What are Bank CDs?
Build savings with Certificates of Deposit.
A bank Certificate of Deposit (CD) is a federally insured,1 secure savings account that has a fixed interest rate for a fixed amount of time, called a term.
CDs usually don’t have monthly fees, but they do impose fees if funds are accessed before the term ends on the maturity date.
The difference between CDs and other savings accounts
Compared to other types of savings accounts, CDs typically earn higher interest, and usually, the longer the term, the higher that interest rate is. But unlike savings accounts, you can’t access all the money in your CD account. Withdrawing your principal (that’s the original deposit you put in) from the CD savings account before it matures will trigger a considerable fee. Usually, at any time during the term you can withdraw accrued interest without a penalty.
How do CDs work?
CDs offer a set rate of return in exchange for holding your money for a certain amount of time. Typically, the longer the term, the higher the interest rate. And, the rates for CDs are usually higher than what you’ll find in savings accounts. Once the term ends, you can access your money without restrictions.
What is a CD maturity date?
A CD's maturity date is the date when CD’s term ends. Once the terms ends, you can take your money out of the CD without paying early withdrawal penalties.
What happens to my CD at maturity?
Here’s what to expect when your CD matures. First, you’ll get something called a maturity notice from the bank holding your CD. The bank is required to send it to you shortly before the maturity date, and it will include all the information you need, including the:
- Maturity date of your CD
- Explanation of what happens by default, if you don’t take any action with the CD. (Typically the CD will renew, or roll over to another CD.)
- Rate for renewing the CD, which may be different from the rate you started with
- Maturity date that will be set for a renewed CD
- Date by which you can do something other than renew
Usually, the default action for a bank will be to renew the CD. That means that if they don’t hear from you by the date included in your notice, they’ll put your money into another CD. It will typically have the same term length as your previous CD. Remember, rates change, and the new rate may be lower or higher than your previous rate. So when your CD matures, you can:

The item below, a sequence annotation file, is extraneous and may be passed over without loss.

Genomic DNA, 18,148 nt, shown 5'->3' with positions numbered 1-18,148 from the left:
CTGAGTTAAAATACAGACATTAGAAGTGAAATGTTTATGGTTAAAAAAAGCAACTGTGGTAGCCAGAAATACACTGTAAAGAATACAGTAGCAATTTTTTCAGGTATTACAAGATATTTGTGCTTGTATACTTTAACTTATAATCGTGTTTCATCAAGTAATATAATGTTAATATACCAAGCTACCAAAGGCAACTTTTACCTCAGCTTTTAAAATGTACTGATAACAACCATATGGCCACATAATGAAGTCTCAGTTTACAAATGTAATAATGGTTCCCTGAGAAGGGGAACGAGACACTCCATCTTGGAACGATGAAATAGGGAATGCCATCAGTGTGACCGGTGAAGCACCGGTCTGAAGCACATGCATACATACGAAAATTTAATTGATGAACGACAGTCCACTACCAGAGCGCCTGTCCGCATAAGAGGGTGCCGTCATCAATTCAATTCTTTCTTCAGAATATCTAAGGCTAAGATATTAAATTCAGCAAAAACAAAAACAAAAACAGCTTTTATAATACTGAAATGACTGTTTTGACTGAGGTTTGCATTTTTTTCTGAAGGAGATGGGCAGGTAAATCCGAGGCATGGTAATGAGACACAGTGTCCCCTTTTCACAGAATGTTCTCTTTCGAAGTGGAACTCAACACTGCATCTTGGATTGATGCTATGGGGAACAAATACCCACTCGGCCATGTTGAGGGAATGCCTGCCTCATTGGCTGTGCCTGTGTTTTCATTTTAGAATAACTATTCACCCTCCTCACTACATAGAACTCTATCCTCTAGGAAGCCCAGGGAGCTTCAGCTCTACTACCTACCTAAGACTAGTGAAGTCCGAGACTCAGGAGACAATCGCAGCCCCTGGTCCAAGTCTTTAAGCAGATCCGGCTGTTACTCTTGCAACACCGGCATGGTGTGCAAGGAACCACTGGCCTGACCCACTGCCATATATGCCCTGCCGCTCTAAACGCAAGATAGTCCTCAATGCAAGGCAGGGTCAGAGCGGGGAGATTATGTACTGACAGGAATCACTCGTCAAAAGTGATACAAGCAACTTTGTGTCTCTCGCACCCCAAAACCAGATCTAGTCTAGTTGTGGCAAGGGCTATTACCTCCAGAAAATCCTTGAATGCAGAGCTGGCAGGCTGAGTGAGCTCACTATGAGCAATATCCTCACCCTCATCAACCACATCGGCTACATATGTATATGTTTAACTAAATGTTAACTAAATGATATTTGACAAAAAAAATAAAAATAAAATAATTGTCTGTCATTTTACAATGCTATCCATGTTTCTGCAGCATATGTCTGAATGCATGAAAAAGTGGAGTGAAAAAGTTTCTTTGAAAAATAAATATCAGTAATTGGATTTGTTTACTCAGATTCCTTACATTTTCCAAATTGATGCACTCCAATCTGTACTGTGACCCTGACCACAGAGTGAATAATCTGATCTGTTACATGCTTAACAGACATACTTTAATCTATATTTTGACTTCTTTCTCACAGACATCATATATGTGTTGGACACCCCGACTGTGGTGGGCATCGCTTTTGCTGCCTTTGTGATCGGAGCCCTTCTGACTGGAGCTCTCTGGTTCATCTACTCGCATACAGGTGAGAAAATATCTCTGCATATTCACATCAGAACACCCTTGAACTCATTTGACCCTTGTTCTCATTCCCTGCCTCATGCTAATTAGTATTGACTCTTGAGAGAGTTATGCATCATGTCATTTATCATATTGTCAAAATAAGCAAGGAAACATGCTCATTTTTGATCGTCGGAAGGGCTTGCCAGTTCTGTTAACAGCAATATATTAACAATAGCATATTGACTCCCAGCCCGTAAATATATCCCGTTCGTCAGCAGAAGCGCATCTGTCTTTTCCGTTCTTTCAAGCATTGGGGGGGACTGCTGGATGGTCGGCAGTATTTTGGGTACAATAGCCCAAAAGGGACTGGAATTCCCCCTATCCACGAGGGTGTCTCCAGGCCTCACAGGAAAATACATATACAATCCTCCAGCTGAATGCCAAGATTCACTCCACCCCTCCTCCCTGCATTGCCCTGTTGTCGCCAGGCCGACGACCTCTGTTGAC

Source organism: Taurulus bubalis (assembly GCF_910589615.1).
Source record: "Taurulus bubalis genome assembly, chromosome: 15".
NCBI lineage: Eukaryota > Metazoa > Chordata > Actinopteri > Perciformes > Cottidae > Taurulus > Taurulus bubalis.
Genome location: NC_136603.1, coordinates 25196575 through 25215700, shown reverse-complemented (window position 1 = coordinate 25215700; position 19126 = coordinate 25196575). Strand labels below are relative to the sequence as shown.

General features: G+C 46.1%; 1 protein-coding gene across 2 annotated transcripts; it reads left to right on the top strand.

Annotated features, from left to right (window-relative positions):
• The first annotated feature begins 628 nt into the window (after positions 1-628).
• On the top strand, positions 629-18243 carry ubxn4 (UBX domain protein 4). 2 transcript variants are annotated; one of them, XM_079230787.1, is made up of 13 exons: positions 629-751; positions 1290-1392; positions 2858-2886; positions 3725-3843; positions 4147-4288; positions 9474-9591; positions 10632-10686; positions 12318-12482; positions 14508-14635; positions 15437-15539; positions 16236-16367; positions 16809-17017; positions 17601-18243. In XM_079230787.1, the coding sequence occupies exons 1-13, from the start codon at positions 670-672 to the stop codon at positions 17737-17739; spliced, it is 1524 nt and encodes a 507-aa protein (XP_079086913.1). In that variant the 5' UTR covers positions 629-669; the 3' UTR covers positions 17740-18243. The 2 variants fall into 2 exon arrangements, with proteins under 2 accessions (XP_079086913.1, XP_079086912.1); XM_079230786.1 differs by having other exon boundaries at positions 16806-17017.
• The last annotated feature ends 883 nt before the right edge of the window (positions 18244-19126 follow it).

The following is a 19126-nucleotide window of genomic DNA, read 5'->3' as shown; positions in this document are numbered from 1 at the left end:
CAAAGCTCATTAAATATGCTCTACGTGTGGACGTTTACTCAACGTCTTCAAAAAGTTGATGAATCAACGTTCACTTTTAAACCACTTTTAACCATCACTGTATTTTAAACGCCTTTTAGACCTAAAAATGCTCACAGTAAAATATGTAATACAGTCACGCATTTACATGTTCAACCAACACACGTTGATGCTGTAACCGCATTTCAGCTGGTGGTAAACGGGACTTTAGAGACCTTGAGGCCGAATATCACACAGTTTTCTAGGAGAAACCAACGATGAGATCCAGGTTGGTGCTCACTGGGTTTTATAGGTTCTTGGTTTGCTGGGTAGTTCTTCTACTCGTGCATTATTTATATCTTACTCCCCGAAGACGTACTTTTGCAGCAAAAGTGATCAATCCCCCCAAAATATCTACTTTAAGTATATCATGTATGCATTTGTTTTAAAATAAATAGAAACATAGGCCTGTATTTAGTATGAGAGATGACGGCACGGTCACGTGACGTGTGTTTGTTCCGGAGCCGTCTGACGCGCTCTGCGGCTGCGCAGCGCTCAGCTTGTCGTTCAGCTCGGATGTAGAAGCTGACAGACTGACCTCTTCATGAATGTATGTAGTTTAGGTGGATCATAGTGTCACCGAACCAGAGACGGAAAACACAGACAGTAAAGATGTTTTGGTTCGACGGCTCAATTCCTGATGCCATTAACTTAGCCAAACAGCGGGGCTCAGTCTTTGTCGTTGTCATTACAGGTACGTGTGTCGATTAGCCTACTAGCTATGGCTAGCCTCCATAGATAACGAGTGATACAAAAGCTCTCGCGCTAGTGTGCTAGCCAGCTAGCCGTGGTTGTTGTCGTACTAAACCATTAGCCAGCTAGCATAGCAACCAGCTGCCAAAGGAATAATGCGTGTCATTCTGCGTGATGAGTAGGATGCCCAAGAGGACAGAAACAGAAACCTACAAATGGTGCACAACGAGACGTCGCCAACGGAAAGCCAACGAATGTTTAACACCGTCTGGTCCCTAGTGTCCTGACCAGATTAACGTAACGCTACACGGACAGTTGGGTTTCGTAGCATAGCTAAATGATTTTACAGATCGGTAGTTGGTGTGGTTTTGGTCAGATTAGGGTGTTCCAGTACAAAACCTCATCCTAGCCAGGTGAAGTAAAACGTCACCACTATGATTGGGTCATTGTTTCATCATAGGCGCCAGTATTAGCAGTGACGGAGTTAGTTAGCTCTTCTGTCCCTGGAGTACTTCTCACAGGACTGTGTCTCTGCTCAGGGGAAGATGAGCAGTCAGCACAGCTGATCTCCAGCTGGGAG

- Let the CD renew with the terms the bank sets
- Close that CD and take the money to spend, save or invest
Why should I get a certificate of deposit?
You should open a CD when you know you won’t need to access your deposit until the term ends. CDs help you save on a schedule with low risk and a return you can plan for, all without the monthly fees you might get with a savings account.
You’ll be able to choose a long-term CD or short-term CD based on your own savings goals and timelines of your financial commitments.
Are CDs worth it?
Because many CDs earn higher interest than other savings accounts, and give you a return you can count on, they are a secure, low-risk savings option. They’re worth it when you know you can put your deposit aside and not access it until the term ends. If you access it before the maturity date, you’ll pay fees, and they can be high. And to take advantage of the highest interest rate, you’ll often need to lock away your deposit for a longer term. If you’re thinking of a short-term CD, you might be able to find a comparable interest rate from a traditional savings account and keep the access to your money.